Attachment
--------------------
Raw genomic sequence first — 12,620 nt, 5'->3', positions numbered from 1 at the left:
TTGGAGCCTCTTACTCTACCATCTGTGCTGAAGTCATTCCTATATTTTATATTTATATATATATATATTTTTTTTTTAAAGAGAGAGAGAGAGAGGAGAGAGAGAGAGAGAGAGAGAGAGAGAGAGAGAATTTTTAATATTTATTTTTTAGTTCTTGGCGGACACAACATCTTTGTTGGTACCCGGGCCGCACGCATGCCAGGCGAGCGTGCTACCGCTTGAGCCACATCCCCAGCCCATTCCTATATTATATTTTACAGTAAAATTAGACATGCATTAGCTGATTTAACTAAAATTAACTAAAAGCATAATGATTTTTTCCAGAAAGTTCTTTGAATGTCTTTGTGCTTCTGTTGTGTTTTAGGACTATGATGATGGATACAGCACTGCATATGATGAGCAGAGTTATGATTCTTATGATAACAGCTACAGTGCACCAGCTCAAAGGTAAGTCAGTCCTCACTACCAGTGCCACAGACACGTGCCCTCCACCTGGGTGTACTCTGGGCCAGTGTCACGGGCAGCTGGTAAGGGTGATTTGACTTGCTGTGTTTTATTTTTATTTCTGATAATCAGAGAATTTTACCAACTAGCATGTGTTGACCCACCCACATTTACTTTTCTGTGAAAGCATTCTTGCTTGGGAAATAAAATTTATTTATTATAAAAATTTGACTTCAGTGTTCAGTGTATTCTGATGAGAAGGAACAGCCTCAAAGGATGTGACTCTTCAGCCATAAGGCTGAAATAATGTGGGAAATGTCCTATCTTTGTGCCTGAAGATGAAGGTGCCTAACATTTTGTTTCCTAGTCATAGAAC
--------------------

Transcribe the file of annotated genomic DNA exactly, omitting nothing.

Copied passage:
Raw genomic sequence first — 12,620 nt, 5'->3', positions numbered from 1 at the left:
TTGGAGCCTCTTACTCTACCATCTGTGCTGAAGTCATTCCTATATTTTATATTTATATATATATATATTTTTTTTTTAAAGAGAGAGAGAGAGAGGAGAGAGAGAGAGAGAGAGAGAGAGAGAGAGAGAATTTTTAATATTTATTTTTTAGTTCTTGGCGGACACAACATCTTTGTTGGTACCCGGGCCGCACGCATGCCAGGCGAGCGTGCTACCGCTTGAGCCACATCCCCAGCCCATTCCTATATTATATTTTACAGTAAAATTAGACATGCATTAGCTGATTTAACTAAAATTAACTAAAAGCATAATGATTTTTTCCAGAAAGTTCTTTGAATGTCTTTGTGCTTCTGTTGTGTTTTAGGACTATGATGATGGATACAGCACTGCATATGATGAGCAGAGTTATGATTCTTATGATAACAGCTACAGTGCACCAGCTCAAAGGTAAGTCAGTCCTCACTACCAGTGCCACAGACACGTGCCCTCCACCTGGGTGTACTCTGGGCCAGTGTCACGGGCAGCTGGTAAGGGTGATTTGACTTGCTGTGTTTTATTTTTATTTCTGATAATCAGAGAATTTTACCAACTAGCATGTGTTGACCCACCCACATTTACTTTTCTGTGAAAGCATTCTTGCTTGGGAAATAAAATTTATTTATTATAAAAATTTGACTTCAGTGTTCAGTGTATTCTGATGAGAAGGAACAGCCTCAAAGGATGTGACTCTTCAGCCATAAGGCTGAAATAATGTGGGAAATGTCCTATCTTTGTGCCTGAAGATGAAGGTGCCTAACATTTTGTTTCCTAGTCATAGAAC